Lakes hit by deadly virus
Written by Muskegon Chronicle   
Friday, 27 October 2006 17:21

A federal order designed to prevent the spread of a fatal fish virus in the Great Lakes could increase the cost of live bait, cripple commercial fish farms and take a bite out of the region's $4.5 billion sport fishery.The U.S. Department of Agriculture's Animal and Plant Health Inspection Service, or APHIS, issued an emergency order this week banning the interstate shipments of 37 species of live fish between the eight Great Lakes states and the Canadian provinces of Ontario and Quebec.


The order was aimed at preventing the spread of Viral Hemorrhagic Septicemia, or VHS, a saltwater virus that showed up in parts of the Great Lakes last year. The virus, suspected of being imported to the Great Lakes in the ballast water of ocean freighters, has caused die-offs of 14 fish species in Lake Huron, Lake St. Clair, the Detroit River, Lake Erie and Lake Ontario, according to federal officials.

Fish managers said the virus likely will spread to Lake Michigan and Lake Superior and eventually kill a portion of many species of fish, including trout and salmon. The virus does not affect humans, according to state officials.

"We're going to see more dead fish because of this," said Gary Whelan, fish production manager for the Michigan Department of Natural Resources. He said, "it's just a matter of time" before the virus spreads to Lake Michigan and Lake Superior.

Federal officials said preventing shipments of live fish across state lines and international borders in the Great Lakes basin would halt the spread of the virus to private and government-owned fish hatcheries.

Fish managers said the rule will hurt bait dealers, anglers and fish hatcheries -- private and government-owned -- that distribute trout, steelhead and other species across the Great Lakes basin.

"It's going to drive up bait prices and it's going to put some people out of business," said Gary Studt, owner of Wendel's Wholesale Bait and Tackle, a live bait wholesaler near Ionia. "I can almost guarantee there are going to be bait shortages."

The order could disrupt Michigan's fish hatchery program by next spring, Whelan said. Michigan, for example, raises steelhead for the state of Ohio in exchange for channel catfish; the federal order immediately banned that exchange of live fish for the foreseeable future.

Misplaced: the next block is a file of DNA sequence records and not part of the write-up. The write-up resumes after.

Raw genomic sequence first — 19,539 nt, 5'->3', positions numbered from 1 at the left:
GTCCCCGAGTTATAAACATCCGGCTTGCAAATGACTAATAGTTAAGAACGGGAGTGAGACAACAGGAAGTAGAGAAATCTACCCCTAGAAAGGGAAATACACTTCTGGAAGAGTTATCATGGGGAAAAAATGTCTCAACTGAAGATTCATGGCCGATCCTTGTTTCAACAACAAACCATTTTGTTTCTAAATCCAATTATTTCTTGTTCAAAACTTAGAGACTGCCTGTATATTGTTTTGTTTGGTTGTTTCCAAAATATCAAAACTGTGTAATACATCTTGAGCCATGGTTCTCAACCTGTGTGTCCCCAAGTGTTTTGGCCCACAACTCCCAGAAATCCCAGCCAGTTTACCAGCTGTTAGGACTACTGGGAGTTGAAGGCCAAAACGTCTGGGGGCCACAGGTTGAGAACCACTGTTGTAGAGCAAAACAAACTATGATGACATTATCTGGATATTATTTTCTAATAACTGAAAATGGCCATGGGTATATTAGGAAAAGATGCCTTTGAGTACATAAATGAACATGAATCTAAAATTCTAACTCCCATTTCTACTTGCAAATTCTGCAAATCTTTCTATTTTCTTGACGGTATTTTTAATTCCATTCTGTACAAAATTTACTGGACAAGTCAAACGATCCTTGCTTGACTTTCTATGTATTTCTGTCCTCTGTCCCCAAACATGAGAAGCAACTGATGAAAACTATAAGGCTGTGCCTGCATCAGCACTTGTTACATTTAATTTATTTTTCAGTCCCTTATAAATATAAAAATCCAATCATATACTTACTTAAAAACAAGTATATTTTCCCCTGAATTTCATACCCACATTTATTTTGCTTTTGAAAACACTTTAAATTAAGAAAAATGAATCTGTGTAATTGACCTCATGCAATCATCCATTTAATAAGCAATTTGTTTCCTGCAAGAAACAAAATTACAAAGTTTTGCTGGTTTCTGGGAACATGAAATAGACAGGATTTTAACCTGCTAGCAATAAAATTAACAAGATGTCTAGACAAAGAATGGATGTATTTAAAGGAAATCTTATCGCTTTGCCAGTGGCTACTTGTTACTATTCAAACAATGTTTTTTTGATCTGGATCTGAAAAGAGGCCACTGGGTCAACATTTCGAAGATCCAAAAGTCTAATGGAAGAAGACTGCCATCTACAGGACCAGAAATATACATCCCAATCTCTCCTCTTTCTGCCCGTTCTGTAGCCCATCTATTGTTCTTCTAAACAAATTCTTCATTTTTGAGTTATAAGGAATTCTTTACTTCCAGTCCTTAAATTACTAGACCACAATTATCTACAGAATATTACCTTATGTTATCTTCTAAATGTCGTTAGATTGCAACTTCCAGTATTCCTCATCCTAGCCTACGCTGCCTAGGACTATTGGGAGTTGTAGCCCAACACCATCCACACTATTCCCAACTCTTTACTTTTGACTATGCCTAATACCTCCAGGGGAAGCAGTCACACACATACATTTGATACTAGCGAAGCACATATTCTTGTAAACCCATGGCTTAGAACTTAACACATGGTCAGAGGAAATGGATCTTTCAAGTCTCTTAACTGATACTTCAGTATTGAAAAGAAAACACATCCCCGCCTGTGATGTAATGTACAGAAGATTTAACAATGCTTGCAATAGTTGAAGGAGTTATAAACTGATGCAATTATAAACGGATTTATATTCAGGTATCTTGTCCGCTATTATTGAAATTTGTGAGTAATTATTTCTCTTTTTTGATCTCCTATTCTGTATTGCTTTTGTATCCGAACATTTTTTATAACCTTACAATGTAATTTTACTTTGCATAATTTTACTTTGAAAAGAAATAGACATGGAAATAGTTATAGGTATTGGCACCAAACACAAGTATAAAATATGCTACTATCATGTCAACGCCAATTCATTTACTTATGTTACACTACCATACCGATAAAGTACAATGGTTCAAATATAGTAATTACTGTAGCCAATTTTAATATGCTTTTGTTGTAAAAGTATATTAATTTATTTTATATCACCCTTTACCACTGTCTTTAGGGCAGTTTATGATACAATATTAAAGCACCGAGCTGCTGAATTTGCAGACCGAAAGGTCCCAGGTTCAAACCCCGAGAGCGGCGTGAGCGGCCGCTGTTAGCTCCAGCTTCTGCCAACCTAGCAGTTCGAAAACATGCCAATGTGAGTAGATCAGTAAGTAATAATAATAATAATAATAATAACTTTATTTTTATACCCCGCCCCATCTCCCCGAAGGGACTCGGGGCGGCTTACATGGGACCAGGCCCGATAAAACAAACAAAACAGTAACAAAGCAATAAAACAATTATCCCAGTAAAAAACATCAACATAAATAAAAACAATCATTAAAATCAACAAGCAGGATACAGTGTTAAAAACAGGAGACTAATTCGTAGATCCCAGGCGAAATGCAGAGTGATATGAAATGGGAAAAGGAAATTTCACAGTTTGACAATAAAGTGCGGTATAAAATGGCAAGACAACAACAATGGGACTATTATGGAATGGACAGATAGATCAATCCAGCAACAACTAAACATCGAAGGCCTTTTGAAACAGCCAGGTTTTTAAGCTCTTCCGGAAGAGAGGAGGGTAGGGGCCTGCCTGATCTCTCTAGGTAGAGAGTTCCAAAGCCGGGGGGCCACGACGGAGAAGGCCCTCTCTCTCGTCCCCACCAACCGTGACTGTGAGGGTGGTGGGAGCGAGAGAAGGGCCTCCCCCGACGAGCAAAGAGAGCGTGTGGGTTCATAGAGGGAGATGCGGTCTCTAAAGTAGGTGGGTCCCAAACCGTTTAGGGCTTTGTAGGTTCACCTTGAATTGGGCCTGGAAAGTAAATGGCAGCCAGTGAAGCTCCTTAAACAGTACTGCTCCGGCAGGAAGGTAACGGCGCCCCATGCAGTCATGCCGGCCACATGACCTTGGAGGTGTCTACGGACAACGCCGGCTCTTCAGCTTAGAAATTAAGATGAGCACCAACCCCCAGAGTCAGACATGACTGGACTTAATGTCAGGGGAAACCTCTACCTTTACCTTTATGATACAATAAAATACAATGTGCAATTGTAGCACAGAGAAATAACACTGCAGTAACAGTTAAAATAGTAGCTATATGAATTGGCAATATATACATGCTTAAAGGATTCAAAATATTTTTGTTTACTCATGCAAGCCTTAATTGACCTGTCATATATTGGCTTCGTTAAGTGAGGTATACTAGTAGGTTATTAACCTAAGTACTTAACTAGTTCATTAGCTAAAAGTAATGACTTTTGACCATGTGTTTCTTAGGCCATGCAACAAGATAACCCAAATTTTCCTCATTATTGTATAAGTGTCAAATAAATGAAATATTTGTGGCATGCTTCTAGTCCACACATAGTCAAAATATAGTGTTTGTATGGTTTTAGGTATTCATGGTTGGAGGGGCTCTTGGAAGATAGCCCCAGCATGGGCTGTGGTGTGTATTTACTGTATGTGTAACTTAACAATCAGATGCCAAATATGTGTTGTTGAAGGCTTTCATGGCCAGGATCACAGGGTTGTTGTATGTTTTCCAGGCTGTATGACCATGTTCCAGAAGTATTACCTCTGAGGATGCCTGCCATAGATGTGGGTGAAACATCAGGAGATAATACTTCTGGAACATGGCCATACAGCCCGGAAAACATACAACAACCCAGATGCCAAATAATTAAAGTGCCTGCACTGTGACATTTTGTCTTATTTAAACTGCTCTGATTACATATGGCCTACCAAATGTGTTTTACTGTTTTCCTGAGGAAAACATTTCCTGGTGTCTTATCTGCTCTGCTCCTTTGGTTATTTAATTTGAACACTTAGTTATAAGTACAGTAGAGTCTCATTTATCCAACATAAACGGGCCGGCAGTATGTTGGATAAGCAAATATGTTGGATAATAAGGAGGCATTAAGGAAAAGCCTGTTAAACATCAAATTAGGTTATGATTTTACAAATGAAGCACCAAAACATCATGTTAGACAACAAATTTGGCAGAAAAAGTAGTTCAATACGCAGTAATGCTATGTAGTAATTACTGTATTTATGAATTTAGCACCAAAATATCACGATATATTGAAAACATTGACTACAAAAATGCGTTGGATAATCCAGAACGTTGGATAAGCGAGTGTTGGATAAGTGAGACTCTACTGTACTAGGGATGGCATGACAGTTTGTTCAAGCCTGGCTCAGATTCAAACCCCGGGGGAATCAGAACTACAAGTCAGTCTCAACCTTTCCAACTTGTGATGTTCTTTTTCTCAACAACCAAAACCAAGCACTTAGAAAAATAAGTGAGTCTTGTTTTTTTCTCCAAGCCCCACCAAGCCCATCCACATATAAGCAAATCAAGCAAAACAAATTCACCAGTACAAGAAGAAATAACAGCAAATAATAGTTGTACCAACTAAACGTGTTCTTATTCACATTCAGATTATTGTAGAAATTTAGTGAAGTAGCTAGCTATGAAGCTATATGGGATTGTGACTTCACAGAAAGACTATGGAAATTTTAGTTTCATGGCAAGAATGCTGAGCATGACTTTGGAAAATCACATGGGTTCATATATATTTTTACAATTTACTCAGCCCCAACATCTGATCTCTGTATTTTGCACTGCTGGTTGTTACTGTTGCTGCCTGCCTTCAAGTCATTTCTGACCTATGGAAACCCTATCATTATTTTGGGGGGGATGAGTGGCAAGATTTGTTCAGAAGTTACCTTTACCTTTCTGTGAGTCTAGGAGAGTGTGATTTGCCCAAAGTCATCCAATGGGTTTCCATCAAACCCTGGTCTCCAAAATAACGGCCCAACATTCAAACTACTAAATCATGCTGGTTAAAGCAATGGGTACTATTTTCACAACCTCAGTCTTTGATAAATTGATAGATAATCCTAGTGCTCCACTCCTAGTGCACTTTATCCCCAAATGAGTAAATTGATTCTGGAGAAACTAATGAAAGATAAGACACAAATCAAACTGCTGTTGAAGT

Halting the interstate transfer of live fish could hurt the $4.5 billion Great Lakes sport fishery, much of which is supported by salmon and other fish raised at hatcheries in Michigan.

"This will certainly have an impact on people who raise fish in Michigan," Whelan said. "It's unclear what it will mean for (the state's) hatchery system."

Chris Weeks, president of the Michigan Aquaculture Association, said the federal order will be financially devastating for people who raise trout and other fish to sell to restaurants and food brokers in neighboring states.

"We have growers in this state who will be severely impacted by this rule," Weeks said.

The VHS virus found in the Great Lakes last year is a new strain of the saltwater virus, according to federal officials. The virus causes bloating in fish, lesions and bleeding from the eyes and gills; it is transmitted from fish to fish.

VHS has not been detected in any aquaculture facilities in the Great Lakes basin, according to federal records. The source of VHS in the Great Lakes is not known, according to U.S. Department of Agriculture records.

Some Great Lakes fish managers believe the deadly fish virus was imported here in the ballast water of ocean freighters from Europe or Asia.

"VHS probably came into the lakes from ballast water. I think that's the likely vector, given the way the virus has skipped around the lakes," Whelan said.

Over the past 50 years, ocean freighters have imported many of the 180 exotic species now living in the Great Lakes, including the zebra and quagga mussels.

Under a 1993 federal law, ocean ships must exchange ballast water in the Atlantic Ocean before entering the Great Lakes system. Open-water exchange of ballast water is supposed to kill any organisms living in the ballast tanks of freighters.

But most ocean freighters enter the Great Lakes loaded with cargo and no ballast water, which is used to stabilize empty ships. A recent study found that ships entering the lakes with empty ballast tanks still carry millions of live organisms, including deadly bacteria and other pathogens, that could accidentally be discharged into the Great Lakes.

Ray Petering, the head of fisheries management for the Ohio Division of Wildlife, said federal officials have done little to halt the introduction of exotic species into the Great Lakes.

"The Great Lakes states have been crying for 15 years about the ballast water of ocean freighters introducing invasive species to the Great Lakes. As of today, APHIS has done nothing," Petering told the Cleveland Plain Dealer. "Then VHS shows up for a couple of months, and wham, we get a federal order and can't move live fish within the Great Lakes states."

 
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